Dear Gossips,

Yesterday I posted about the new Sherry Lansing biography and the story about Angelina Jolie while she was shooting Tomb Raider. The Hollywood Reporter is featuring several stories about Sherry Lansing in its new issue, including an interview with the former studio boss in which she defends Mel Gibson. This is the question/statement: 

You've been a big Mel Gibson supporter as well.

And her response:

“Very much. I loved Hacksaw Ridge. Mel is very hardworking, very much understands the problems of the studio system. I have only had positive experiences with him. In my experience, he has never been homophobic or anti-Semitic.”

So, basically, in her experience, as the former HEAD OF A MOVIE STUDIO, he’s always been nice. Which must mean he’s nice and, sure, not homophobic or anti-Semitic. For an alternative perspective, please click here to revisit a list of homophobic and racist and misogynist statements that Mel Gibson has made over the years. Also, remember, Mel Gibson’s film, Hacksaw Ridge, was nominated for several Oscars this year.

And now we come to Chris Brown’s appearance on black-ish last night. I’ve not seen the episode yet so I can’t comment specifically about how Chris was portrayed but, yes, as I mention practically on a weekly basis, black-ish is my favourite show. So of course, of course it’s a disappointment that he was on it. Of course I wish Kenya Barris had made a different decision. As Jenn M Jackson wrote at The Root last week:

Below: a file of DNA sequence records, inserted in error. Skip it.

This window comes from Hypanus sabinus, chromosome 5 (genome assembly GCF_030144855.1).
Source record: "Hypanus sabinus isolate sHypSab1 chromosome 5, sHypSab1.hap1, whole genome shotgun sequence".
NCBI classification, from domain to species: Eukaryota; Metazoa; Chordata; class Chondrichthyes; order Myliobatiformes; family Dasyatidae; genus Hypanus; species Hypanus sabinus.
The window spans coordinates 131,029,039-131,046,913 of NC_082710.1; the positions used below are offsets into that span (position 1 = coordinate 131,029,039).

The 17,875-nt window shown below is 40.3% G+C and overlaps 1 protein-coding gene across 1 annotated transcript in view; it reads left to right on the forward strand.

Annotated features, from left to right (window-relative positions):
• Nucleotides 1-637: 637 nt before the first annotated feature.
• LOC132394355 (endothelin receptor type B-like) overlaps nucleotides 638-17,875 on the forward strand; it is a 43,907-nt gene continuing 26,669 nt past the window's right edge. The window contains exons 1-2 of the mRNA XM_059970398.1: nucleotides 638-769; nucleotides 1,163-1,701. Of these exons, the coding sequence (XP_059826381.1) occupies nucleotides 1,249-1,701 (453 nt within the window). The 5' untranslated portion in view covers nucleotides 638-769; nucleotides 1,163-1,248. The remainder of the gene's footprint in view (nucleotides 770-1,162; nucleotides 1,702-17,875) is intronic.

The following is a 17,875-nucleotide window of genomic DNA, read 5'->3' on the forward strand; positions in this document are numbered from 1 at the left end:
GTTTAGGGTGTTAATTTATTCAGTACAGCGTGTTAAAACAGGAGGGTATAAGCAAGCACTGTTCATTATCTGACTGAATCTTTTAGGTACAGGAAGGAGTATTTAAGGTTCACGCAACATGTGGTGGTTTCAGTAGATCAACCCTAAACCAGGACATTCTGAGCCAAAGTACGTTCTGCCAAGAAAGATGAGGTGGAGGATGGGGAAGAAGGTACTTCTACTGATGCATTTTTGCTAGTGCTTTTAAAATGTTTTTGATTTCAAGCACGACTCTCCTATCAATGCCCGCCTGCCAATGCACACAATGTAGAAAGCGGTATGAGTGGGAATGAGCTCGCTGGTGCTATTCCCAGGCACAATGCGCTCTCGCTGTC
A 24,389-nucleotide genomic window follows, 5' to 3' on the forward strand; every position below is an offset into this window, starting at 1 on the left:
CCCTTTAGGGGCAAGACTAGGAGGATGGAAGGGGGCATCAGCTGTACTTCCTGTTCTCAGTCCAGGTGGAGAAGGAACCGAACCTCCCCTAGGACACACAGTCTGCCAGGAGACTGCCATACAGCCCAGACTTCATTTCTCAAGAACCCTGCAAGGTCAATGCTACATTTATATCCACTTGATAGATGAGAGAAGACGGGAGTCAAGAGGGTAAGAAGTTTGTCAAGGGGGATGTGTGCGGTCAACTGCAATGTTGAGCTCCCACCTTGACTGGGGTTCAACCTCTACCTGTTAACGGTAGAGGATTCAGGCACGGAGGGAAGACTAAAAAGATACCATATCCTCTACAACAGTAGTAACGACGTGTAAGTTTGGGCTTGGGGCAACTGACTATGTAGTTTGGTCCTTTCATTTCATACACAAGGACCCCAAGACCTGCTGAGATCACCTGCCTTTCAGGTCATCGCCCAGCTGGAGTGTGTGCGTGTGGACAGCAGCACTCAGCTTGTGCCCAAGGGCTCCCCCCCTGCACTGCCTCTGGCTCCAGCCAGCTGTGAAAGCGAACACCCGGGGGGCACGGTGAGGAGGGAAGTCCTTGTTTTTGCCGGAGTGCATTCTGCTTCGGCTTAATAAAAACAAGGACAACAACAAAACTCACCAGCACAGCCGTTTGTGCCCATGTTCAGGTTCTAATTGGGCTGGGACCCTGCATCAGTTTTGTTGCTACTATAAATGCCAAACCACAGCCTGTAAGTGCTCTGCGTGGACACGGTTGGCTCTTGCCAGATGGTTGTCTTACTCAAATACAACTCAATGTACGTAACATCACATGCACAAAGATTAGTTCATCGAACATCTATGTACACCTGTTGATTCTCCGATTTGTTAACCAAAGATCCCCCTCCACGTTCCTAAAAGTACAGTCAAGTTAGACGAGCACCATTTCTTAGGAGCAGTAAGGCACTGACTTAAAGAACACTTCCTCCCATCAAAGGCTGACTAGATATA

To empower Brown with a guest-starring opportunity on such a prominent black show—which, mind you, employs black female activists who have repeatedly spoken out on issues that women of color face in entertainment—seems counterintuitive and disrespectful to viewers who hold the show in high esteem. No matter what the intention, this casting choice reeks of enabling. It provides a blank check for a clearly ill person to continue to inflict harm on himself and those around him. Meanwhile, it sends the message that virtually any behavior is easily forgiven when ratings are at stake….

And later in the piece:

But casting Brown is a step backward. It proves that misogynoir and violence against women have still not registered with many leaders of industry as deal breakers for their faves. It is up to viewers to take to task the casting directors and the responsible parties behind this choice.

Leaders of the industry. Like Kenya Barris. But, also, like Sherry Lansing and her successors. Like those who gave Casey Affleck a pass in the months leading up to the Oscars, not pressing him on the allegations of sexual harassment. Like those who keep investing in Johnny Depp. There’s a long list of people in Hollywood who continue to overlook – and consequently condone – the behaviour of problematic male artists. It’s a systemic problem, an institutionalised sickness. And it’s also a mirror to real life.

Yours in gossip,